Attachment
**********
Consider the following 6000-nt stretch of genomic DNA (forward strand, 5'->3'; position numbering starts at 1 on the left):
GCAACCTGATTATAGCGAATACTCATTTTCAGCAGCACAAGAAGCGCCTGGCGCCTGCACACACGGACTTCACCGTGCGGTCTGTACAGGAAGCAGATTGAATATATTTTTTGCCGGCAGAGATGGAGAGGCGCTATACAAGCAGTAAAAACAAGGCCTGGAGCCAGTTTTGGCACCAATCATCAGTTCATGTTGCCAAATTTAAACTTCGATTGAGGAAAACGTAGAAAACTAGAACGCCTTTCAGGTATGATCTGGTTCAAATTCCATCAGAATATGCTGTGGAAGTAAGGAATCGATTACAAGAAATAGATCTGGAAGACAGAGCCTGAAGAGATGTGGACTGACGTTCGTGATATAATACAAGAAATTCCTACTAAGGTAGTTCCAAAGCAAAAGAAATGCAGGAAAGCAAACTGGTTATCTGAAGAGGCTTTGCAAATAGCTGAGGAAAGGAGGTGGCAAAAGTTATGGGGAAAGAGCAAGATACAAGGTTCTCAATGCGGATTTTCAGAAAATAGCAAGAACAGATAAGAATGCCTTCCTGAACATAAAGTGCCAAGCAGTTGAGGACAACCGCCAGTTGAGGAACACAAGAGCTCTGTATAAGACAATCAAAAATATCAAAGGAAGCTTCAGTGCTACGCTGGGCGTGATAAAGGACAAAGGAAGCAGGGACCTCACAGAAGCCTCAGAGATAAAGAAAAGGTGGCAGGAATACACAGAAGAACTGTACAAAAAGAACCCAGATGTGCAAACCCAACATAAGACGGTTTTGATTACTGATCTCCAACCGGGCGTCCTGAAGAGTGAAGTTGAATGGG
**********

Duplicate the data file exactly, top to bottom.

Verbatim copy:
Consider the following 6000-nt stretch of genomic DNA (forward strand, 5'->3'; position numbering starts at 1 on the left):
GCAACCTGATTATAGCGAATACTCATTTTCAGCAGCACAAGAAGCGCCTGGCGCCTGCACACACGGACTTCACCGTGCGGTCTGTACAGGAAGCAGATTGAATATATTTTTTGCCGGCAGAGATGGAGAGGCGCTATACAAGCAGTAAAAACAAGGCCTGGAGCCAGTTTTGGCACCAATCATCAGTTCATGTTGCCAAATTTAAACTTCGATTGAGGAAAACGTAGAAAACTAGAACGCCTTTCAGGTATGATCTGGTTCAAATTCCATCAGAATATGCTGTGGAAGTAAGGAATCGATTACAAGAAATAGATCTGGAAGACAGAGCCTGAAGAGATGTGGACTGACGTTCGTGATATAATACAAGAAATTCCTACTAAGGTAGTTCCAAAGCAAAAGAAATGCAGGAAAGCAAACTGGTTATCTGAAGAGGCTTTGCAAATAGCTGAGGAAAGGAGGTGGCAAAAGTTATGGGGAAAGAGCAAGATACAAGGTTCTCAATGCGGATTTTCAGAAAATAGCAAGAACAGATAAGAATGCCTTCCTGAACATAAAGTGCCAAGCAGTTGAGGACAACCGCCAGTTGAGGAACACAAGAGCTCTGTATAAGACAATCAAAAATATCAAAGGAAGCTTCAGTGCTACGCTGGGCGTGATAAAGGACAAAGGAAGCAGGGACCTCACAGAAGCCTCAGAGATAAAGAAAAGGTGGCAGGAATACACAGAAGAACTGTACAAAAAGAACCCAGATGTGCAAACCCAACATAAGACGGTTTTGATTACTGATCTCCAACCGGGCGTCCTGAAGAGTGAAGTTGAATGGG